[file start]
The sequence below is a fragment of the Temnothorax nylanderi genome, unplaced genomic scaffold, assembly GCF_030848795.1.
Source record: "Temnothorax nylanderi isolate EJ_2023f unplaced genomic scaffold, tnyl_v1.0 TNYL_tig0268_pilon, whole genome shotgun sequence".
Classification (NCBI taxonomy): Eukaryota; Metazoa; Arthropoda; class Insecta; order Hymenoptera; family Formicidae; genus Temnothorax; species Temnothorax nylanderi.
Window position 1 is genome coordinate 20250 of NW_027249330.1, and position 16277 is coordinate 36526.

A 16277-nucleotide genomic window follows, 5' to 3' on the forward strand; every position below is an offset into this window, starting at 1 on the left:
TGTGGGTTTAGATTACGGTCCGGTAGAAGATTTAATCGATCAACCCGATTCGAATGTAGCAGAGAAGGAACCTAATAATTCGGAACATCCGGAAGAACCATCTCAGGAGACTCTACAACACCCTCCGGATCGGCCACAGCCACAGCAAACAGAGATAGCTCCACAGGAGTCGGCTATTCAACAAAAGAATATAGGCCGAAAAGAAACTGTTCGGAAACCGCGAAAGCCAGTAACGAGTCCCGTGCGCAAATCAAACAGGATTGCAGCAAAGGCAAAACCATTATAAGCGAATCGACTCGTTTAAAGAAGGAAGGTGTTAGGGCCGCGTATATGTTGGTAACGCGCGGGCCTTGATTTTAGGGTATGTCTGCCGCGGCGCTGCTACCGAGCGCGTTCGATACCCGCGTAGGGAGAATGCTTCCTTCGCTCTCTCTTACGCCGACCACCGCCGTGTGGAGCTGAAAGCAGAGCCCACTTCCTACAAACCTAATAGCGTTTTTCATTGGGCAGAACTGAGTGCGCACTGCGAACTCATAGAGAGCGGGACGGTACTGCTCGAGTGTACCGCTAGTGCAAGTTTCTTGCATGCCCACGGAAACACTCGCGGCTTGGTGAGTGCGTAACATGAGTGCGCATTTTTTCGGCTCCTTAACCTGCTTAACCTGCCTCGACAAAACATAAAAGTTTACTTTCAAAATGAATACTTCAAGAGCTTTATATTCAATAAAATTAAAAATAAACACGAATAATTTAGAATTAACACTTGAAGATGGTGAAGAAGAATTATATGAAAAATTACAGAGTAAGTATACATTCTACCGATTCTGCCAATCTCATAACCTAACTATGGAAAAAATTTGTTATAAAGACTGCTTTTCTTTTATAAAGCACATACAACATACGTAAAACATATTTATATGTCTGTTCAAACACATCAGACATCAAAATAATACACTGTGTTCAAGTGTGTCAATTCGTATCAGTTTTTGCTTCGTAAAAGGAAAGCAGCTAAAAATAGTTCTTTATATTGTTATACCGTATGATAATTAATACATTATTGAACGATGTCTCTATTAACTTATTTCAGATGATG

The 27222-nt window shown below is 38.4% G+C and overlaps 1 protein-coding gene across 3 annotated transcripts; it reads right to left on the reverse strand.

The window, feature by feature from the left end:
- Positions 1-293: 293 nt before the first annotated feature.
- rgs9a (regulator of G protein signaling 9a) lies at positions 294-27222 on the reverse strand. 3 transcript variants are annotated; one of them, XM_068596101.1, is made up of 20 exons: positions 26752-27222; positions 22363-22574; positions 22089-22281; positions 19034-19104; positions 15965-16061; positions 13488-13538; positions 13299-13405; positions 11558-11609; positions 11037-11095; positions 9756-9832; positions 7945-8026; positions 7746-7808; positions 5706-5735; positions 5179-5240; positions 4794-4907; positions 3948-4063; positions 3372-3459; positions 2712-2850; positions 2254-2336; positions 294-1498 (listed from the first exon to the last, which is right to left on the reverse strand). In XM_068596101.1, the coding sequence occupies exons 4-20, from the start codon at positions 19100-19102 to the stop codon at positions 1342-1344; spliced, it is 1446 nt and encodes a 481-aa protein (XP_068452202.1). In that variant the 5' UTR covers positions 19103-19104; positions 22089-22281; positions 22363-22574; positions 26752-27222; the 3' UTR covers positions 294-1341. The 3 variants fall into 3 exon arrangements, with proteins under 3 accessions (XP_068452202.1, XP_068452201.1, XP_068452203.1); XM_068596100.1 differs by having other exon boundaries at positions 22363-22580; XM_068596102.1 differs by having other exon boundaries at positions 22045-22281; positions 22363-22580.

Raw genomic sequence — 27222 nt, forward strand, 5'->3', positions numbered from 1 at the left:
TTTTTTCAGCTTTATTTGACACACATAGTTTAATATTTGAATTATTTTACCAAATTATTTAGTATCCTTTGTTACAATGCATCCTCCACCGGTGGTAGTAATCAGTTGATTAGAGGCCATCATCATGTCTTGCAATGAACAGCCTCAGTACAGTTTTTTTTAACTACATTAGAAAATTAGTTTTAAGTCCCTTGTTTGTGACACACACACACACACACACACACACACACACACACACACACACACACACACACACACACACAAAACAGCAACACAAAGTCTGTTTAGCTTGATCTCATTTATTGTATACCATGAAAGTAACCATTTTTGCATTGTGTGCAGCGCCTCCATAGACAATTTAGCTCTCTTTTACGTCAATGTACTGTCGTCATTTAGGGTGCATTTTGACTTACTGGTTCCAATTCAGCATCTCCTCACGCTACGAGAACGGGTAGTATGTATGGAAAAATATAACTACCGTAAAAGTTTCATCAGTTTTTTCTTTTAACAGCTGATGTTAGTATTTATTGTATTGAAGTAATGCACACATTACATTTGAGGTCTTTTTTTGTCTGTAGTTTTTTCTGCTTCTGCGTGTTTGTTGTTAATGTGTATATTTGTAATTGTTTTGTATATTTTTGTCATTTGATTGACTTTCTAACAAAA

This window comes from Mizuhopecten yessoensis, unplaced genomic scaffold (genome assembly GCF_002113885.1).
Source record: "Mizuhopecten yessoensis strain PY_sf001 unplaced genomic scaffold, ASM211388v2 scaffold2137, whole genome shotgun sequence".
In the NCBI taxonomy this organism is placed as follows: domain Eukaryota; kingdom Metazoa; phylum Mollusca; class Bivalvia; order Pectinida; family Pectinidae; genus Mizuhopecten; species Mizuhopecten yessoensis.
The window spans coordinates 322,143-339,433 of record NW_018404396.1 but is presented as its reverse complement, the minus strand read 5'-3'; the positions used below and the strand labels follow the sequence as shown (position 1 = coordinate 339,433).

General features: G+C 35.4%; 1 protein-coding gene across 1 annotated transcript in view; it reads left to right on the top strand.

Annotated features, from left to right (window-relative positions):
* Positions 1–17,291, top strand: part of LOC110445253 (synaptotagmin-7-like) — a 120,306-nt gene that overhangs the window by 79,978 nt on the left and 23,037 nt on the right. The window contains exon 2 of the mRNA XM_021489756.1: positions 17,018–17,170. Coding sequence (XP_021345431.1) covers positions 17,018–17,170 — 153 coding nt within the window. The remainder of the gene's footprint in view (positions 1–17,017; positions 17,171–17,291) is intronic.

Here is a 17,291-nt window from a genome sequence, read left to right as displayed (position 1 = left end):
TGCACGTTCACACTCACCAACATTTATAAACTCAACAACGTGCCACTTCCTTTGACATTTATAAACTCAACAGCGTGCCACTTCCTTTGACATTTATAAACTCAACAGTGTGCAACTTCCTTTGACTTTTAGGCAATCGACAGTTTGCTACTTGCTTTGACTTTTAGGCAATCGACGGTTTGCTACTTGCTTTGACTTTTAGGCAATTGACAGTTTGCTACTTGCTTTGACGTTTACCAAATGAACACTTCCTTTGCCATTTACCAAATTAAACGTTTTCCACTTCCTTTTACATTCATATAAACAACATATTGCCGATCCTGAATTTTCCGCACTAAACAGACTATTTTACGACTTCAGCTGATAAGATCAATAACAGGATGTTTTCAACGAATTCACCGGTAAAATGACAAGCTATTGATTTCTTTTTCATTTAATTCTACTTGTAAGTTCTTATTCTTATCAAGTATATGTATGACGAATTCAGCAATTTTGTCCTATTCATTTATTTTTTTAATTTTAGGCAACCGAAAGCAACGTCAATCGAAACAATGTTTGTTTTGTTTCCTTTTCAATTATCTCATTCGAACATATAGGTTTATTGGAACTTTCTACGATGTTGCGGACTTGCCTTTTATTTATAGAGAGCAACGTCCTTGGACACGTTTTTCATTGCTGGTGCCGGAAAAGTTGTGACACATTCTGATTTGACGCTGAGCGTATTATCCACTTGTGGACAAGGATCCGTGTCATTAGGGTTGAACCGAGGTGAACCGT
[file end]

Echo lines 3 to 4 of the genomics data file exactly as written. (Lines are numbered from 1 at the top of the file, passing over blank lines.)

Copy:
Classification (NCBI taxonomy): Eukaryota; Metazoa; Arthropoda; class Insecta; order Hymenoptera; family Formicidae; genus Temnothorax; species Temnothorax nylanderi.
Window position 1 is genome coordinate 20250 of NW_027249330.1, and position 16277 is coordinate 36526.